Three friends are on a mission to bring reliable electricity to Nigeria
Their company is pioneering solar microgrids for small businesses
An energy crisis has plagued Nigeria for nearly 40 years, leaving thousands of people without necessities while facing difficulties obtaining education and work, along with increasing criminal activity at night.
Nigerian-born Ifeanyi Umejei decided to do something and reached out to friends and fellow Virginia Tech alums Emmanuel Ekwueme and Cedrick Reynolds for help with his vision to bring reliable electricity to the West African country.
The three started a business, ICE Commercial Power, that develops solar microgrids. The project is in its pilot stage, currently serving 15 consumers in a commercial shopping center in Asaba, Nigeria. The majority of the businesses in the area operate for about 12 hours each day.
“There’s a real electricity crisis,” Umejei said. The country’s largest stations are only able to produce 2,800 megawatts. “If you think about what you’re able to do with electricity on a daily basis, that’s an opportunity that doesn’t exist for over half of the population [in Nigeria]. This is a significant population of humanity that does not have access to electricity. You can’t hardly do anything without electricity anymore. You can’t learn, you can’t work.”
The modular microgrids are powered by photovoltaic panels located on the rooftops of buildings. Consumers are connected to the microgrid via smart meters, which monitor and regulate power remotely via cloud access, according to ICE Solar’s business plan.
Umejei’s vision came during a trip back to Nigeria in 2016. He spotted two little boys holding hands, trudging in their worn sandals in the middle of a red dirt road in Asaba. Their faces held no expression in particular, but Umejei noticed that their dark eyes still appeared curious and hopeful. He paused to speak to them before snapping a picture and moving on.
Umejei couldn’t shake the impression the boys had left on him. He often looked at the picture and thought about ways he could give them a better future. Umejei also couldn’t forget the older people he met and their experience of struggle and heartache.
“It was sort of that coming-to-God moment,” said Umejei, who lived in Nigeria until he was 7 before moving to the United States and settling in Virginia Beach. “I saw the look of despair on people’s faces, and it was really heartbreaking to see the loss of hope. I’ve accomplished so many things in my life because I had hope. Without hope you really don’t have much, but these two kids still had that spark. For me, I felt I had do something to still give them a shot. I can’t allow them to turn into what everyone else is feeling right now. We all start out with the same level of faith, but conditions force some of us to lose hope along the way.”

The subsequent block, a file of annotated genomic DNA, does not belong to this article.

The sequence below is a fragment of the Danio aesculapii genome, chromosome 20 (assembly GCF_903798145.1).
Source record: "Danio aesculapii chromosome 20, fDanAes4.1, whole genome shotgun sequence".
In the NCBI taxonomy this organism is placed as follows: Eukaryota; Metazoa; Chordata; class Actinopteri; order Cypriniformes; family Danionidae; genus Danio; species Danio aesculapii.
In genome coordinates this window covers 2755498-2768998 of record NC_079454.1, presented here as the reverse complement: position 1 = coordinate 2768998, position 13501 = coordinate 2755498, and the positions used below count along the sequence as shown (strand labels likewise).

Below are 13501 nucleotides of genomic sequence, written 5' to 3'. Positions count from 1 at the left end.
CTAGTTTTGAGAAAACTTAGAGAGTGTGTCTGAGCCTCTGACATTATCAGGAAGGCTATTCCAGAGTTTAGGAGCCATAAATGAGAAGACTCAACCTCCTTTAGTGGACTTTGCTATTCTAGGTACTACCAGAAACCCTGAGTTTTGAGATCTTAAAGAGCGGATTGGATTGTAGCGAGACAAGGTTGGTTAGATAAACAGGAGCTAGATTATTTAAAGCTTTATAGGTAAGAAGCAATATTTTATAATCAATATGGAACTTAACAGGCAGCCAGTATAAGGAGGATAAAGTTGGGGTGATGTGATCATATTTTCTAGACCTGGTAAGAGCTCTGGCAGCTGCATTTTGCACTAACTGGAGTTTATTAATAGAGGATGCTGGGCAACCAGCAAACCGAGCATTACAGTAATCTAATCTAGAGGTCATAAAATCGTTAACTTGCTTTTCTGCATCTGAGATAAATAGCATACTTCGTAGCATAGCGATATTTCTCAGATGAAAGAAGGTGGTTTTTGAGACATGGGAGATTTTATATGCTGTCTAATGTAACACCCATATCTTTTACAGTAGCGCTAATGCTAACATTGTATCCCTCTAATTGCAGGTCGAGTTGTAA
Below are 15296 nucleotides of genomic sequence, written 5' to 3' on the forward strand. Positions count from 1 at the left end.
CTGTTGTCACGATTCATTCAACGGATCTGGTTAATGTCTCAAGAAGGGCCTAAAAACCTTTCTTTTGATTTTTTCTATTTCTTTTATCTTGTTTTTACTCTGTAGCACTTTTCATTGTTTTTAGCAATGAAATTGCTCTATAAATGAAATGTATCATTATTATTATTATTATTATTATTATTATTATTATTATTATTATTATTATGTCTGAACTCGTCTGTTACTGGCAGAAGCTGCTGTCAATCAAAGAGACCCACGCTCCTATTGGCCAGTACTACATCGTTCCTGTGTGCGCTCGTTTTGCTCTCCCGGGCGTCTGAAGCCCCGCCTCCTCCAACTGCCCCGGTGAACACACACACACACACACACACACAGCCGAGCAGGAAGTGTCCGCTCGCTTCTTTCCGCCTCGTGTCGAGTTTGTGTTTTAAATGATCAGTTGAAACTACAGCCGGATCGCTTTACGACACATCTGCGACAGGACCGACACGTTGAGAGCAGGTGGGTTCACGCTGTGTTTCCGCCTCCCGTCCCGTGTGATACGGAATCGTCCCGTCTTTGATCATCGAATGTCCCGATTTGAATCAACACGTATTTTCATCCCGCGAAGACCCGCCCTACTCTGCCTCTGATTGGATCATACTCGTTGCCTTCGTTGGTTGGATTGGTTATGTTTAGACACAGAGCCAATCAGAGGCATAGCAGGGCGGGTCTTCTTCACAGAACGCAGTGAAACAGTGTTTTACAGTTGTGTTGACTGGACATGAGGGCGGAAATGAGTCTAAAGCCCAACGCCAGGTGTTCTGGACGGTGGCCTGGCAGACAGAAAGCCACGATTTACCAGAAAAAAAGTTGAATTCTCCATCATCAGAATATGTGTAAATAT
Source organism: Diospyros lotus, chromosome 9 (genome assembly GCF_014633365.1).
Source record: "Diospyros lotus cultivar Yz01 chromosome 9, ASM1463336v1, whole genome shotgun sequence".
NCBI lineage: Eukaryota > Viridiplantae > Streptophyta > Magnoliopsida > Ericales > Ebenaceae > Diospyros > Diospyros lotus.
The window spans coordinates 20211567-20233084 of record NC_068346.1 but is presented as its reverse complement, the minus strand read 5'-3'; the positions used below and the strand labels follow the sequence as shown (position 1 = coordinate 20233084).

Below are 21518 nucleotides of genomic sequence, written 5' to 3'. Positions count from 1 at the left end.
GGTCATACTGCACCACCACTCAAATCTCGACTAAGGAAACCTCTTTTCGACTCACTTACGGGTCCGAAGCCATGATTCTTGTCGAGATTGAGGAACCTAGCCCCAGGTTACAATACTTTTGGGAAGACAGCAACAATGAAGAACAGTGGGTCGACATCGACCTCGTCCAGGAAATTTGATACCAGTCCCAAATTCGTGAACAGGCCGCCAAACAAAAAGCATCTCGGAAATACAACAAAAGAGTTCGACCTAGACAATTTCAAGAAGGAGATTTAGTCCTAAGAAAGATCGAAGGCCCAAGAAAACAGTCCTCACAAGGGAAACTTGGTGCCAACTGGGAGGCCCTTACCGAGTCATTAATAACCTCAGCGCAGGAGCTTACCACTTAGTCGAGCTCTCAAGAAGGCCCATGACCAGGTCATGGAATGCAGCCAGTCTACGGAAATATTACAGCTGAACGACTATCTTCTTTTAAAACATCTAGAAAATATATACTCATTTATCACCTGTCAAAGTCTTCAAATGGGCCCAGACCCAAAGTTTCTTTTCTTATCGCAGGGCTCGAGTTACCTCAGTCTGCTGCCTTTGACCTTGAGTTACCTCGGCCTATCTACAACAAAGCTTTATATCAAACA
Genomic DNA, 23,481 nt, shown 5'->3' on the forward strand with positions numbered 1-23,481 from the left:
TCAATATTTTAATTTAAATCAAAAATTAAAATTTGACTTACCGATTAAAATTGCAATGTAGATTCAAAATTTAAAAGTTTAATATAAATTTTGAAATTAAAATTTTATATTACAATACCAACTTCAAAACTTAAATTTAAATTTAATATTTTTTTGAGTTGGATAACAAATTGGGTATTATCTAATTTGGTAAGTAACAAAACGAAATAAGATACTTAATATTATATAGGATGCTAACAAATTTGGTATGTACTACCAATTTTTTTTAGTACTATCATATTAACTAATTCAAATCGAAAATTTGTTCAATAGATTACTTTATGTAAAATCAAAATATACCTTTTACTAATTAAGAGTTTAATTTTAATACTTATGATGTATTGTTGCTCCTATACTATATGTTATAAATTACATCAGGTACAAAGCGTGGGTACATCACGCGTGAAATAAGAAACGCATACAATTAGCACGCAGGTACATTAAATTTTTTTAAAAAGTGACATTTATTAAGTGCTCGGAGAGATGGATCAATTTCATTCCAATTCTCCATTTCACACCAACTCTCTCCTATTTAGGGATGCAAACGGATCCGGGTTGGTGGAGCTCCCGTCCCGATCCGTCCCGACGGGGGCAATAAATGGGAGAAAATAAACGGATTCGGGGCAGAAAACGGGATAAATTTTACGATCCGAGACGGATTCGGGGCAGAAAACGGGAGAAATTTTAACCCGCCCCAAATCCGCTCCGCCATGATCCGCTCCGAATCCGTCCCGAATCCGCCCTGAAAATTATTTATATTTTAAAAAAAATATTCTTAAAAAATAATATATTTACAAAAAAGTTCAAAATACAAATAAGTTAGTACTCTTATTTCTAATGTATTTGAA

These were the concerns Umejei took into account before devising his plan to help. Although Umejei studied biology with a minor in psychology before graduating in May 2007 from Virginia Tech, this project is one he feels is worth more than what his degree could teach him. But first, he’d need a hand.
“I wasn’t concerned about whether or not they would like the idea, because these were two high-quality individuals,” Umejei said. “With people’s lives and careers, the question was if they had the capacity to take on this task. I was pleased to discover that, despite everyone’s schedules, they jumped on board, and that’s such a great testament to who they are.”
Balancing their careers with this project was the most difficult task. Umejei works as a financial analyst in New York, while Ekwueme is a bioengineering postdoctoral research fellow in Massachusetts. Reynolds works as an executive director at an investment banking institution in New York, which meant the three ended up sacrificing their weekends and most of their free time to devote to the project.
With a population of about 190 million and a gross domestic product of more than $560 billion, Nigeria has the largest economy in Africa, but it also experiences the greatest number of power outages monthly. They have a huge impact on small businesses, which, on average, experience 239 hours of outages every month.
Although the project is off to a good start, Umejei hopes other corporations will help.
“For us to have meaningful impact, we need more than 15 consumers,” Umejei said. “So we need to figure out how to scale quickly and reduce the upfront costs to make it affordable for people. The grids and electricity is really expensive to produce in Nigeria.”
The company recently competed in a conference at Harvard University titled Partnering for Prosperity: Working Together for a Strong & Inclusive Africa. After presenting their business concept, ICE took second place and was awarded $5,000 to put toward the business. The company is in discussions with Microsoft to form a partnership for the smart meter’s cloud component. Umejei also plans to begin crowdfunding for those willing to donate to the cause.
“At some point, you have to stop complaining and you’ve got to start taking action,” Umejei said. “I looked at other people who were doing things and saw them as superhuman. But to be in this position and taking action, I want anyone who’s listening to know that they are absolutely capable of doing what they want and taking action.”